Non-Lethal Oil Recovery Suitable For Biocatalytic Algal Platforms R

Report
R.
1
Connelly ,
S.
3
Truscott ,
K.
2
O’Brien ,
A.F.
2
Seibert ,
P.
3
Kipp
1University of Texas at Austin, Center for Electromechanics, Austin,
2University of Texas, Separations Research Program, Austin, TX
3OpenAlgae LLC, Austin, TX
TX
Significance of the Study
Methods / Results
A host of strategies are being explored to develop
biocatalysts that can convert carbon inputs into
renewable oils. Designer organisms that produce
and secrete fungible oils are advancing out of the
lab and into pilot scale production. The various
biotech-based platforms already make oils at prices
that can compete in established niche markets. To
achieve its full commercial potential, a platform
based on a designer photosynthetic organism that
can convert CO2 to oil and secrete it must be able
to recover the oil without harming the organism.
We have developed a new concept in oil recovery
that achieves oil coalescence in the presence of
algal cells. The technique is remarkably efficient
and inexpensive and relies on commercially
available, highly-scalable, proven membrane
technology.
Creation, visualization and separation of an experimental algae/water/Isopar V emulsion
A
B
Oil Droplets
Representative light micrograph of the experimental
Chlorella/water/Isopar V mixture stained with Oil Red O.
Representative light micrograph of the experimental
Chlorella/water/Isopar V mixture stained with Oil Red O
after passing through the oil recovery membrane once.
Droplets of Isopar V stain red.
1.2
98% removal
An experimental insoluble oil/water/algae
emulsion can be separated into insoluble oil and
water/algae fractions with a single pass through
the OpenAlgae oil recovery membrane process.
A single pass through the membrane will not
materially impact the viability of the cells.
5
1.0
4.5
4
3
2
Oil in the emulsion before and after passing
through the membrane was extracted using
solvent. The solvent was boiled off and the
remaining oil was weighed. Untreated aliquots of
Chlorella and those that passed through the
membrane were regrown to assess impacts on cell
health.
0.8
0.7
0.5
1
0
Raw Algae
(No Isopar V
Added)
influent
containing
Isopar V
.08
Influent
Containing
Isopar V
Effluent,
Single
Pass
0.4
0
1
2
3
4
5
6
7
8
Days in Culture
Methods
A microporous hollow fiber membrane was preprimed with Isopar V. The mixture of Isopar
V/water/algae was passed through the membrane
at a rate of 1 gpm to evaluate oil removal.
0.9
0.5
Isopar V, collected from 50 mL aliquots (in triplicate) of the experimental
emulsion prior to and after passing through the membrane, was weighed to
assess oil removal (a sample of algae without Isopar V added is shown for
reference). 98% of the oil in the emulsion was removed by the membrane.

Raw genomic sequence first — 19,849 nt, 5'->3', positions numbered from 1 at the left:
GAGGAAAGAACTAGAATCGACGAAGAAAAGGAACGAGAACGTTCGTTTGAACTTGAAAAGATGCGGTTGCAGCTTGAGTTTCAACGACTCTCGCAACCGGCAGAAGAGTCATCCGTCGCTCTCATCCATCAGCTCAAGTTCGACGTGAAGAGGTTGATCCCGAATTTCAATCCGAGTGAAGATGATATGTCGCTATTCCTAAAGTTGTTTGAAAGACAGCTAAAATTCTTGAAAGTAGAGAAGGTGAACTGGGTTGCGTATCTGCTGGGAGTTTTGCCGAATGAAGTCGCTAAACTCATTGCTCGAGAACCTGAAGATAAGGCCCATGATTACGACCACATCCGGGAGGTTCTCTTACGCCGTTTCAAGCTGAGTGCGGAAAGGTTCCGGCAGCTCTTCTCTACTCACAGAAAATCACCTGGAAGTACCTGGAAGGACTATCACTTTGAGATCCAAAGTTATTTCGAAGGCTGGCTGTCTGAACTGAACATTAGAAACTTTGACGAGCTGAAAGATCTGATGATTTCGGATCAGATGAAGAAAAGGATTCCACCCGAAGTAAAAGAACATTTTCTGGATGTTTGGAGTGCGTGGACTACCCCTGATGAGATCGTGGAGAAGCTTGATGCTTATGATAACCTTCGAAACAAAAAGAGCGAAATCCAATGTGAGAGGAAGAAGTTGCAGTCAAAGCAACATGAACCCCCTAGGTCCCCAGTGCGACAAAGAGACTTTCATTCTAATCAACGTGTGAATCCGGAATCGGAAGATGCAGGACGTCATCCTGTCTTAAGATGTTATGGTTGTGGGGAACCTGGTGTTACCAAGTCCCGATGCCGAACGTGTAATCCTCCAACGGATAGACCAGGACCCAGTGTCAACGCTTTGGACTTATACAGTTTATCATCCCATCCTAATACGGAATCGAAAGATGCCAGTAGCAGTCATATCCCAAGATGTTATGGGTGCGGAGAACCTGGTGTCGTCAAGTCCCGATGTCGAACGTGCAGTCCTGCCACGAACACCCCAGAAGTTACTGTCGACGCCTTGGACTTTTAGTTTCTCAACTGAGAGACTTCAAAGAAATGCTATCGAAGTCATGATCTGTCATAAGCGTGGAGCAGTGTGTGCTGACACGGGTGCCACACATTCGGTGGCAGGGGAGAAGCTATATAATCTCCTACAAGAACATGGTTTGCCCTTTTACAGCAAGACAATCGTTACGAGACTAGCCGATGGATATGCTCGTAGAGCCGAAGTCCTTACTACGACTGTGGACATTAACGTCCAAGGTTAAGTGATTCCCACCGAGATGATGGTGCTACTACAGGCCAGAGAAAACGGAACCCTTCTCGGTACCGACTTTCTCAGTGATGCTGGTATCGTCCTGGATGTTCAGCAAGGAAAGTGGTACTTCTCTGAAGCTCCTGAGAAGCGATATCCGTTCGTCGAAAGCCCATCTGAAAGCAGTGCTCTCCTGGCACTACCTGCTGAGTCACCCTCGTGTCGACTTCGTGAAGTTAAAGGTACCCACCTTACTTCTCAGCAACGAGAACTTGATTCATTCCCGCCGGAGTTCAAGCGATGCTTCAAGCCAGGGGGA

Chlorella sp. was grown in F/2 medium under
artificial lighting. 10 L of culture (~0.45 mg/L algae)
were removed to a separate vessel. 1 L of Isopar V
(ExxonMobil), a model fungible diesel
hydrocarbon, was vigorously integrated into the
algae by constant mixing; oil was visualized by Oil
Red O staining and light microscopy.
Membrane
Control
1.1
Absorbance at 680 nm
Hypotheses
Mg of Oil Recovered from the Algae Stream
6
Regrowth of Chlorella following a single pass through the membrane.
50 mL aliquots (in triplicate) were regrown following a single pass
through the membrane, with no supplemental nutrients added.
Untreated samples of Chlorella from the same source were grown in
parallel for comparison.
Conclusions
The OpenAlgae oil recovery technique was designed to recover oils liberated from lysed algae cells. This
study extends the basic oil/water/algae separation technique to biocatalyst platforms. The results show:
1) An experimentally generated emulsion can be efficiently removed from the algal stream using the membrane technology
2) The efficiency of oil removal is excellent; >95% of the oil is removed after a single pass despite the presence of cells
3) Passing through the membrane does not inhibit cell growth or viability
These studies demonstrate that fungible, drop-in hydrocarbon molecules can be easily and rapidly recovered
from water and away from algae using available technology.
A bio-catalyst platform that makes micron-sized oil droplets could use this inexpensive, scalable and proven
technique to recover oil and keep the designer microbe alive to produce additional product.
Future Experiments
These studies can be extended to demonstrate recovery of different oil-soluble products (i.e., TAG).
These studies can be extended to demonstrate removal of oil from higher stability emulsions with smaller oil
droplets.
These studies can be extended to demonstrate that the technique can be applied to non-algae biocatalyst
platforms making drop-in molecules.
THE UNIVERSITY OF TEXAS AT AUSTIN

similar documents